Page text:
Album review: Greta Van Fleet – The Battle At Garden’s Gate
Greta Van Fleet’s first three releases struck like bolts from the classic rock blue. Arriving across 18 months between April 2017 and October 2018, the Black Smoke Rising and From the Fires EPs, both paving the way for their sublime debut album Anthem Of The Peaceful Army, saw the quartet emerge from out of nowhere (well, Frankenmuth, Michigan) boasting a brand of timelessly bluesy guitar music that snatched mainstream interest with an immediacy that hadn’t been seen since the genre’s hazy heyday. There were naysayers aplenty, of course, lobbing accusations of algorithm-driven inauthenticity, boomer-music fetishism and downright plagiarism, but the tide of stadium-ready swagger and old-school soul could not be quelled.
Two-and-a-half years – and a full-blown global pandemic – further down the highway it’s easy to wonder whether GVF’s youthful easygoing and lightning-in-a-bottle electricity might’ve been dissipated by the music industry grind. Second album The Battle At Garden’s gate, however, finds them with eyes only for rock’s good shit, doubling-down on everything that thrust them to prominence in the first place.
From the glowing organ, rattling drum-fill and jangling riff that kick into sprawling opener Heat Above, they’re in comfortable territory, pushing at an easy pace towards the wide horizon. As Josh Kiszka pipes up with that immense vocal (‘Can you feel my looove?’), though, indebted more to Rush’s Geddy Lee than Zepp’s Robert Plant this time out, there is a pulsating dynamism and a willingness to reach for even bigger sounds than before. The thrusting guitars of My Way, Soon counteract a retro aesthetic with the youthful urgency of musicians still in their early twenties. Mega-epic Broken Bells, meanwhile, steers into the old Led Zeppelin comparisons, deploying swelling strings, mythic imagery and an outrageous guitar solo across six minutes that dare invoke Stairway To Heaven.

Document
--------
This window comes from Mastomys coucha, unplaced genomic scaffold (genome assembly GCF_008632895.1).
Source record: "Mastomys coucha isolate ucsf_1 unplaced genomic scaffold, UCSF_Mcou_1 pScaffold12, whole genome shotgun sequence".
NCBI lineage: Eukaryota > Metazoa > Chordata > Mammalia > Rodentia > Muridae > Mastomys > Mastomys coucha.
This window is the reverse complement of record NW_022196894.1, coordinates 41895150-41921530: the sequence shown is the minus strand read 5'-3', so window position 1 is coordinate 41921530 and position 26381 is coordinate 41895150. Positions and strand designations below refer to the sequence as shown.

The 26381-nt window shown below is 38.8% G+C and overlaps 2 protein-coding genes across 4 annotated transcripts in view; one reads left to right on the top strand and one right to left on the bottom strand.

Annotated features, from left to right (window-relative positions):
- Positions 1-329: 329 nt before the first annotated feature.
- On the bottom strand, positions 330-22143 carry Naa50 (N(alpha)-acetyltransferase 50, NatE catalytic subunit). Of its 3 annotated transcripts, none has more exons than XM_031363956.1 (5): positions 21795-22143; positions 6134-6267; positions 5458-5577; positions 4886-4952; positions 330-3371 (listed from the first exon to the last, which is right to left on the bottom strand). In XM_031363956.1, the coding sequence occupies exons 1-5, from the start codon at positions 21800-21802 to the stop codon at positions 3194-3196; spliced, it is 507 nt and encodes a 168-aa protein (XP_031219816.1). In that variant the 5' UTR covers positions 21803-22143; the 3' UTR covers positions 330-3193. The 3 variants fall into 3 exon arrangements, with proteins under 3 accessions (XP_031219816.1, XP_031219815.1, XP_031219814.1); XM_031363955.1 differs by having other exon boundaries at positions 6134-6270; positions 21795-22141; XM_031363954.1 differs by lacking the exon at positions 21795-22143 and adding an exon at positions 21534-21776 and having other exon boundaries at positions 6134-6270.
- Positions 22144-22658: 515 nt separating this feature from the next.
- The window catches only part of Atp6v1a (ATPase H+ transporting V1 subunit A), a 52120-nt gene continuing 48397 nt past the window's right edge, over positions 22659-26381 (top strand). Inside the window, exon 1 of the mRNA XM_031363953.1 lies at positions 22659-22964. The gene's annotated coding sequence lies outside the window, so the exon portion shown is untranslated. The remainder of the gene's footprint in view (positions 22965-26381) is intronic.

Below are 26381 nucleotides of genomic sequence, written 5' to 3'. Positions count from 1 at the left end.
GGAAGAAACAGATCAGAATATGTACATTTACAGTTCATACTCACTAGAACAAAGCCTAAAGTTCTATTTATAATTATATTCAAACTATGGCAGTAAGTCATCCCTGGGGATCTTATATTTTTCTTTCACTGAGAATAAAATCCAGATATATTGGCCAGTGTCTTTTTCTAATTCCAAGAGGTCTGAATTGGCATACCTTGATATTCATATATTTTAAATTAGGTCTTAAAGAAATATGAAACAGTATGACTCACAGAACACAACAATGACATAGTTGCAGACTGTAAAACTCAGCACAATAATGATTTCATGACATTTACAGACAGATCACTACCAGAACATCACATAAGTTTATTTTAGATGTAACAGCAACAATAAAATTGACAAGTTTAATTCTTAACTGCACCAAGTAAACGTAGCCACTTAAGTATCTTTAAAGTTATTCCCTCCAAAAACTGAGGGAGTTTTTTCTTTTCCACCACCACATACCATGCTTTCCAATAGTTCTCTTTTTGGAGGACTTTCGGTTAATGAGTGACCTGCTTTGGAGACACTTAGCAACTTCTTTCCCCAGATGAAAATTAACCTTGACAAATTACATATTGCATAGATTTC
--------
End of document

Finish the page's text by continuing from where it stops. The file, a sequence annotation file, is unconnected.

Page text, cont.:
The few extra years and thousands of miles on GVF’s clock manifest more in an increased philosophical depth as songs like the towering Built By Nations, proggy masterclass Age Of Machine and heart-tugging power ballad Light My Love ponder subjects as disparate as globalisation, technological dependency and the very meaning of life. The band’s move south to renowned music city Nashville, too, has seen them begin to weave in the roadworn southern textures of desert rock, country and Americana on tracks like Tears Of Rain and Stardust Chords, all while executing a ‘Big Band’ sound with more confidence than before.
Ultimately, from its Tolkienesque title and artwork to outlandish tracks like Caravel (named after a type of Portuguese Conquistador’s ship) and The Barbarians, The Battle At Garden’s Gate demands the sort of uncynical approach from before the internet opened Pandora’s Box. Of course Greta Van Fleet aren’t offering anything innovative or original, and much of their appeal surely comes from listeners’ appetite for simpler times of players plugging in and rocking out which will never truly be rekindled. Hand yourself over to a psychedelic song of praise like Trip The Light Fantastic, though, or fall into The Weight Of Dreams’ fathomless nine minutes, and this legitimately might be the next best thing.
For Fans Of: Rush, Led Zeppelin, Rival Sons
The Battle At Garden’s Gate is released on April 16 via Lava / Republic. Pre-order / pre-save your copy now.
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